❤ I thought it was odd that both recipes called for sugar. I didn’t really notice it, which means it probably got married-up with the mayonnaise (or sour cream). If you’re watching your weight you can eliminate the sugar and use low fat mayo along with other substitutions. Remember – this recipe is from flashback 1970s so pretty much anything went into the belly!
❤ This would pair well with anything from the grill – chicken, pork and beef come to mind.
❤ In case you missed the callout above here’s the link over to Mom’s Layered Salad here on Betty’s Cook Nook.
i. ingredients (listed in layered order)
1 layer | lettuce, blotted dry
1 layer | celery, diced
1 layer | red onion, sliced (we diced)
2 packages | frozen peas, cooked, drained, and cooled
globs | mayonnaise
to taste | salt and pepper
¼ cup | sugar
7-9 slices | crisp, crumbled bacon
1 | tomato, sliced
to serve | parmesan cheese, freshly grated
ii. what to do
1. Prepare the peas and set them aside.
2. Layer the ingredients into a bowl that will fit into your fridge:
- Mayo (drop it by globs over the top of the peas)
- Salt and Pepper
3. Cover the salad bowl with foil (or wrap) and place it into the fridge or crisper to allow things to marinate, about 3-5 hours.
4. At some point before you’re ready to unveil the salad prepare your bacon and set it aside.
5. When ready to serve, remove the salad from the fridge and garnish with the crumbled bacon, tomato, and the parmesan cheese.
Yields 4-8 servings, depending on the size of your appetite and whether this is being served as a main entree or a side!
Founder and “Nostalgic Food Blogger” of Betty’s Cook Nook
A Scan Of Mom’s Original Bootsie’s Salad Recipe Card
While Bootsie’s Salad Recipe doesn’t call for any additional dressing poured on top (you’ve already made it with the mayonnaise), let’s have a look at some vintage salad dressings commercials that might make you smile wider than a salad bowl.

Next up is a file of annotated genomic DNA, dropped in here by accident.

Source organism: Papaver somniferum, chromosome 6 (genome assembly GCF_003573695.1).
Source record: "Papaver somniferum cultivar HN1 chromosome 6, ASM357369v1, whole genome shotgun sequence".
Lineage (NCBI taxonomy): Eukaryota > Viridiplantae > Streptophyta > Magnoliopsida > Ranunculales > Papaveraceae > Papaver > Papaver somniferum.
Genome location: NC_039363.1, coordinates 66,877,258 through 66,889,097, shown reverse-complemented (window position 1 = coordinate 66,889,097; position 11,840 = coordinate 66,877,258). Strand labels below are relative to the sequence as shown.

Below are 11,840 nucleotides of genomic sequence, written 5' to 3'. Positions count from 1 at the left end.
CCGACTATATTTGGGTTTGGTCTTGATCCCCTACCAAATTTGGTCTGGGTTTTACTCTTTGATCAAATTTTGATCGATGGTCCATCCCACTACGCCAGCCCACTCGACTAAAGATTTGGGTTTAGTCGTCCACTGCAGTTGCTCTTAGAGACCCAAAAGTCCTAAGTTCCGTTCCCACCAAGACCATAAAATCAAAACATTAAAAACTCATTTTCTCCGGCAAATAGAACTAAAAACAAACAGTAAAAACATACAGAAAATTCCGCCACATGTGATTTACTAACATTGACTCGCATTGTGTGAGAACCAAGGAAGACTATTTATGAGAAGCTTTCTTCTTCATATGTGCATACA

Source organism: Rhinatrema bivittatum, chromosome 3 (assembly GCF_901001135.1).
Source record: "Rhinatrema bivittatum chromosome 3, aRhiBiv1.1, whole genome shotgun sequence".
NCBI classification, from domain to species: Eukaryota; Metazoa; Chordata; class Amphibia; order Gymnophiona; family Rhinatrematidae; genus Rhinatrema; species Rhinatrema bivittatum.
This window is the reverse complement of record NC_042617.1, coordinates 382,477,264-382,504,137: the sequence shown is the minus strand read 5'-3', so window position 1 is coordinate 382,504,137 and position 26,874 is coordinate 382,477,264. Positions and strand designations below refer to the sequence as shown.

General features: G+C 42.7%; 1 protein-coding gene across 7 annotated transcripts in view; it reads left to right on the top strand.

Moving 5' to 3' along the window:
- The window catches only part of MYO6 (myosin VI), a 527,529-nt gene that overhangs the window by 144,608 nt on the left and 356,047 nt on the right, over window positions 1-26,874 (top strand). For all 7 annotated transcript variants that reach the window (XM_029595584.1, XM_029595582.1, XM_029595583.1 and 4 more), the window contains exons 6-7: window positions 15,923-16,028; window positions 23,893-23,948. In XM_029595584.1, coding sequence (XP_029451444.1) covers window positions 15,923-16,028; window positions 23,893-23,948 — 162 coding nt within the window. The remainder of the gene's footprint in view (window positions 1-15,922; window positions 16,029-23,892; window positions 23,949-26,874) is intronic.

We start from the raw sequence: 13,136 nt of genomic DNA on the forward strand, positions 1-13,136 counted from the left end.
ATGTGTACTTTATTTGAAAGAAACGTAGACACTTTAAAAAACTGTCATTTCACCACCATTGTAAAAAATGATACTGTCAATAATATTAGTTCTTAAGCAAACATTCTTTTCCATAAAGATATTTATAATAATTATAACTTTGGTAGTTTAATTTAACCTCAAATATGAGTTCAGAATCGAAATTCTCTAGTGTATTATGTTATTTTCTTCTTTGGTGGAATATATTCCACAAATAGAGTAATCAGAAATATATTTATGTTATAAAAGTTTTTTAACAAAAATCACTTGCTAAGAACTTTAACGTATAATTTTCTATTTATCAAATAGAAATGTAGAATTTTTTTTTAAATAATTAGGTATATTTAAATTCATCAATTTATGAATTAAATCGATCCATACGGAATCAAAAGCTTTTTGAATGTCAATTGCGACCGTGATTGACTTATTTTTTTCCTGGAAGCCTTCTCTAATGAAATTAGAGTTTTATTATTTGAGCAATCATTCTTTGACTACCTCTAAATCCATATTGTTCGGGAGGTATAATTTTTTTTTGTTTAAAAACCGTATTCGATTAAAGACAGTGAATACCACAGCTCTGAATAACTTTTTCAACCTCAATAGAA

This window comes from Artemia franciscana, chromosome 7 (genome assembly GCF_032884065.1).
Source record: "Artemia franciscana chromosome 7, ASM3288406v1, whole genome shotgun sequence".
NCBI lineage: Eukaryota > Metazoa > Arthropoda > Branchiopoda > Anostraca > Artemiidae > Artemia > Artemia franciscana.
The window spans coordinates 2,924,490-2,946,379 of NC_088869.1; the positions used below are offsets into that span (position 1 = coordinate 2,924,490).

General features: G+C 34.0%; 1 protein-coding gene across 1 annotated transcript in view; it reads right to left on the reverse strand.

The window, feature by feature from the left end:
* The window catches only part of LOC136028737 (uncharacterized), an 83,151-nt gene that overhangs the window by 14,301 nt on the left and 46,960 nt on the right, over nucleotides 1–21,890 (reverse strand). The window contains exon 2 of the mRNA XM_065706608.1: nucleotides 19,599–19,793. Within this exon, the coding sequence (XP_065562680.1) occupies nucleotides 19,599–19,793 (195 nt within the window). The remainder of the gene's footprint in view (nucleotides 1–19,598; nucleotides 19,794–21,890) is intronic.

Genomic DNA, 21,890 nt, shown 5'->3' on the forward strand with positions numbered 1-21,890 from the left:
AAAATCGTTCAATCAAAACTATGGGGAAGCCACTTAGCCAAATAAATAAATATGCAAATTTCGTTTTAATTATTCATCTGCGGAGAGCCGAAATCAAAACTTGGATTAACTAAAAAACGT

Sous Chef Note: Let’s take a brief time machine stop into the 1980s with this Salad Shooter commercial. I was working at Foley’s in the (gulp) housewares department and this commercial was on a loop which means in a typical 8 hour shift I would have been exposed to this jingle almost 1,000 times. And some wonder why I hand slice/grate – the jingle is tattooed on my brain!
Sous Chef Note: Oh Edith, Ralph doesn’t love your salad – he loves your salad dressing – all of it! You just poured about 2 cups of dressing on his “side” salad. Just give him the pitcher and a straw. Voilà! LOL
Sous Chef Note: “What’s happening to salad that’s never happened before?” It’s getting smaller! I’m going to need seven servings of this Seven Seas salad – apparently my appetite is bigger than this teacup saucer-sized salad plate!
I’m not quite sure how to pronounce “timbales” (2 syllables or 3) – it seems to depend on whether or not you are using the French or Spanish pronunciation.
The name derives from “kettledrum” after the drum-like mold in which the dish is baked.
Growing up I was a drummer and we often played drums called “timbales.” We pronounced them like this.
Foodie Tips ~
♥ In a hurry? I think you can substitute canned peas for the frozen and save yourself a step. And a pot to clean.
♥ I must have been a salt block lovin’ cow in a former life. For some reason I couldn’t get enough salt on these so I used more than what was noted below.
♥ White Pepper? Didn’t find it at my grocery. I just used fresh cracked black pepper. Sorry, Mom!
♥ I don’t own any custard cups so I used the 4 ramekins, shown below. As a result I made larger timbales which required a little more time cooking. If you’re not planning on eating this as your only item I’d suggest making 6 and serving as a side.
10 ounces | frozen peas
1 cup | cooked rice
1 cup | chicken broth
½ cup | cream
4 | cage free eggs, beaten
1 tablespoon | parsley, chopped
¼ teaspoon | celery salt
¼ teaspoon | onion salt
for the sauce:
1 cup | falfurrias brand butter
¾ cup | celery tops, finely chopped
¼ cup | flour
¼ teaspoon | salt
⅛ teaspoon | celery salt
⅛ teaspoon | white pepper
2 cups | milk
to garnish | more chopped parsley
ii. what to do
0. Heat oven to 325°F.
1. Cook the peas and drain. Combine the peas with the next seven ingredients – the rice, broth, cream, eggs, parsley, celery salt and onion salt.